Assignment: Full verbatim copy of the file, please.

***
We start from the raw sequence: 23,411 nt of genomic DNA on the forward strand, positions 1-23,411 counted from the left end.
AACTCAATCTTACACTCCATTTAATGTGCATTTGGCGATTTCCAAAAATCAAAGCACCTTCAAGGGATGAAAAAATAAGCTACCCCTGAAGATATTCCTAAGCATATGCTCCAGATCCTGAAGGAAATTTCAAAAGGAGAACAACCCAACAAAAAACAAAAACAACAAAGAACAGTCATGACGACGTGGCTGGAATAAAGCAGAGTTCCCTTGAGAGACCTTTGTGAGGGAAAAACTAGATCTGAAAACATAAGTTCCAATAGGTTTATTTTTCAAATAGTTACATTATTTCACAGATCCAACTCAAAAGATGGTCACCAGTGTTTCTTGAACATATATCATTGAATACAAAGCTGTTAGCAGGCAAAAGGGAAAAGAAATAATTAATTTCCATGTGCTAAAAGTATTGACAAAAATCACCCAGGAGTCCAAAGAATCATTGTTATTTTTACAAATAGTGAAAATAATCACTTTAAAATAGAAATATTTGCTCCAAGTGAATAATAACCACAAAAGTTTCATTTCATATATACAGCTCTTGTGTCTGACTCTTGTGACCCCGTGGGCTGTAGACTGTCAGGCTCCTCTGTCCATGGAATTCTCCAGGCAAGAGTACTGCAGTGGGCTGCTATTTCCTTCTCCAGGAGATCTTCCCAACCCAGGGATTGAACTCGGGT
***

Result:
We start from the raw sequence: 23,411 nt of genomic DNA on the forward strand, positions 1-23,411 counted from the left end.
AACTCAATCTTACACTCCATTTAATGTGCATTTGGCGATTTCCAAAAATCAAAGCACCTTCAAGGGATGAAAAAATAAGCTACCCCTGAAGATATTCCTAAGCATATGCTCCAGATCCTGAAGGAAATTTCAAAAGGAGAACAACCCAACAAAAAACAAAAACAACAAAGAACAGTCATGACGACGTGGCTGGAATAAAGCAGAGTTCCCTTGAGAGACCTTTGTGAGGGAAAAACTAGATCTGAAAACATAAGTTCCAATAGGTTTATTTTTCAAATAGTTACATTATTTCACAGATCCAACTCAAAAGATGGTCACCAGTGTTTCTTGAACATATATCATTGAATACAAAGCTGTTAGCAGGCAAAAGGGAAAAGAAATAATTAATTTCCATGTGCTAAAAGTATTGACAAAAATCACCCAGGAGTCCAAAGAATCATTGTTATTTTTACAAATAGTGAAAATAATCACTTTAAAATAGAAATATTTGCTCCAAGTGAATAATAACCACAAAAGTTTCATTTCATATATACAGCTCTTGTGTCTGACTCTTGTGACCCCGTGGGCTGTAGACTGTCAGGCTCCTCTGTCCATGGAATTCTCCAGGCAAGAGTACTGCAGTGGGCTGCTATTTCCTTCTCCAGGAGATCTTCCCAACCCAGGGATTGAACTCGGGT